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Adani mine clears another legal hurdle

AAP logoAAP 19/08/2016 By Melissa Grant

Indian mining giant Adani has overcome another legal challenge to its planned Carmichael coal mine, with the federal court rejecting a man's native title claim.

Adrian Burragubba, a member of the Wangan and Jagalingou People, was challenging a National Native Title Tribunal decision that allowed the Queensland government to issue mining licences for the project.

Mr Burragubba had argued the tribunal had failed to take into account material he placed before it and that Adani had dishonestly misled the tribunal on the economic benefits of the mine.

But Judge John Reeves dismissed Mr Burragubba's application for a judicial review of the tribunal's decision on Friday, finding none of his grounds had any merit.

Afterwards, Mr Burragubba said he was not surprised by the decision but would be seeking legal advice regarding an appeal.

"It is clear, however, that my submissions to the court and our concern to protect our life, culture and traditions and the social, cultural and economic structures of our group were dismissed and overridden," he said in a statement.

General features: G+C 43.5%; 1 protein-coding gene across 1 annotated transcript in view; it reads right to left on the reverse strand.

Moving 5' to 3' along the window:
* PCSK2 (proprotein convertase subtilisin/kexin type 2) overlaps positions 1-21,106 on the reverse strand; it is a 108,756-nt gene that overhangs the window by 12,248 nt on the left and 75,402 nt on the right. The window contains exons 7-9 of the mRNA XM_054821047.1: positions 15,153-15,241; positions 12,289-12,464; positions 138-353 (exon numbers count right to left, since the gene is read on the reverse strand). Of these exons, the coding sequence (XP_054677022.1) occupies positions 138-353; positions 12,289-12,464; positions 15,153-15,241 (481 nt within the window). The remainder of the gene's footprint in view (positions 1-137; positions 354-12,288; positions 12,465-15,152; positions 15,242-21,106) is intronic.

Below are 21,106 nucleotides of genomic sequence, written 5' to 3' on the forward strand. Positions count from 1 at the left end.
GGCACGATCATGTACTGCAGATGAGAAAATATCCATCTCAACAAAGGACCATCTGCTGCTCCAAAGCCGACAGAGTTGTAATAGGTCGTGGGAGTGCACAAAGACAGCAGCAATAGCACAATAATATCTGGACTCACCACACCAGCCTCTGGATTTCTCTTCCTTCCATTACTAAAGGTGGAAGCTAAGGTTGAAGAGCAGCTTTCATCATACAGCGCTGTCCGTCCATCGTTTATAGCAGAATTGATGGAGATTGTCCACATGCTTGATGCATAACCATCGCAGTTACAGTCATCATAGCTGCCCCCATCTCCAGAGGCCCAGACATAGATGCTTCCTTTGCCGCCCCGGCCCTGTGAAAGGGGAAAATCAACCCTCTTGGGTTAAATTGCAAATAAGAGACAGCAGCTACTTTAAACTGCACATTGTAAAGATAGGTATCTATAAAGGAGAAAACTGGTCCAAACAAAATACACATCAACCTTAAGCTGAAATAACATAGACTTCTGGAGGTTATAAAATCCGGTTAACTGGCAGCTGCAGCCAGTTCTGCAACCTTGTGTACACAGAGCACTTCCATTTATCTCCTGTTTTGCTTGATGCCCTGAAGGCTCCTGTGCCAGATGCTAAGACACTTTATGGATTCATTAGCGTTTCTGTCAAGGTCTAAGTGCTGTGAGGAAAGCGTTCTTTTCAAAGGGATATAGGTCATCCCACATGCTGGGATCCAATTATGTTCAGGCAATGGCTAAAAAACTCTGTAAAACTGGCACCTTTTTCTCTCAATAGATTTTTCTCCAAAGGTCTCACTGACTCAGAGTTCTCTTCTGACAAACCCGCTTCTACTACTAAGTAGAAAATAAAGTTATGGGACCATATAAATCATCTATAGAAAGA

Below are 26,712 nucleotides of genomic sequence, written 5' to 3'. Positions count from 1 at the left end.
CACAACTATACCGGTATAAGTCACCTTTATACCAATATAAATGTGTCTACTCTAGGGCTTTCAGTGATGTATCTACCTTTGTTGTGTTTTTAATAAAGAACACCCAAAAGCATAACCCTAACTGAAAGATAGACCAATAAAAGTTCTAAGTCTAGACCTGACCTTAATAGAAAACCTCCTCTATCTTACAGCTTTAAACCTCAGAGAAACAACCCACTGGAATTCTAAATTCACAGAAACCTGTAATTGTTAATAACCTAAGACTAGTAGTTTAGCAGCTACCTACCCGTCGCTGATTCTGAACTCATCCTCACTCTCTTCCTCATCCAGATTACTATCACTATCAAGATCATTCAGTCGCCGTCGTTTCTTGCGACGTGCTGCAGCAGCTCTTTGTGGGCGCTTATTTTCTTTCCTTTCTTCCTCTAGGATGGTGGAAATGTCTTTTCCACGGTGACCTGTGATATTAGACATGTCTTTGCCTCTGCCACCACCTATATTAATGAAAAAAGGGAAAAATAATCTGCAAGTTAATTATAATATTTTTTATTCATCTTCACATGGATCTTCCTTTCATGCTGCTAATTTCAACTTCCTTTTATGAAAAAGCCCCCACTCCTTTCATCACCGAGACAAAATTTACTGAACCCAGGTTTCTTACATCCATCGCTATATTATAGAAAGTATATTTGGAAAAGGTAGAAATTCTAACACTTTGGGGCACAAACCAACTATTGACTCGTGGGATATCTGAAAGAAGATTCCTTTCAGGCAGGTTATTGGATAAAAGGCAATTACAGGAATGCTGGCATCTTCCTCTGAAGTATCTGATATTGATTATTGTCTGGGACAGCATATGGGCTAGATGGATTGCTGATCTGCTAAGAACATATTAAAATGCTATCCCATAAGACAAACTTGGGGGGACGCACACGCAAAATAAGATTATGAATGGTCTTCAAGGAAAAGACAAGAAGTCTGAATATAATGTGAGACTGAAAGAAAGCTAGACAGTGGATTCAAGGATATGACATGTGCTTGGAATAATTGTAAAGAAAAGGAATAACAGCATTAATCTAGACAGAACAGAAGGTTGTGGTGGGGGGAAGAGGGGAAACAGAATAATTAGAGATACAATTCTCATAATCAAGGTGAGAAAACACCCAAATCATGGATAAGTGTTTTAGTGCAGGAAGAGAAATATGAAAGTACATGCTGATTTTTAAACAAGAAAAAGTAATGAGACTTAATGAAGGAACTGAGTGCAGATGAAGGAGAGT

But Queensland Resources Council chief executive Michael Roche described the case as just one in a "long line of green legal activist legal suits".

"The appeal by Adrian Burragubba, represented by the taxpayer-funded Environmental Defenders Office, is merely a tactic of the anti-coal brigade," he said in a statement.

Mr Roche again called on the state and federal governments to urgently overhaul the court system to prevent "blatant abuse" by green activists wanting to continuously disrupt and delay projects.

Mr Burragubba said he and other Wangan and Jagalingou council representatives were also challenging the mines' leases in a judicial review in the Supreme Court.

That case would be heard in November, he said.

Queensland Mines Minster Anthony Lynham granted mining leases for the $22 billion Carmichael mine, rail and port project in April, despite unresolved legal challenges and the prospect of further court appeals.

The mine slated for central Queensland's Galilee Basin has been beset by a string of legal challenges from environmental and community groups.

Adani has said it hopes to begin construction next year.

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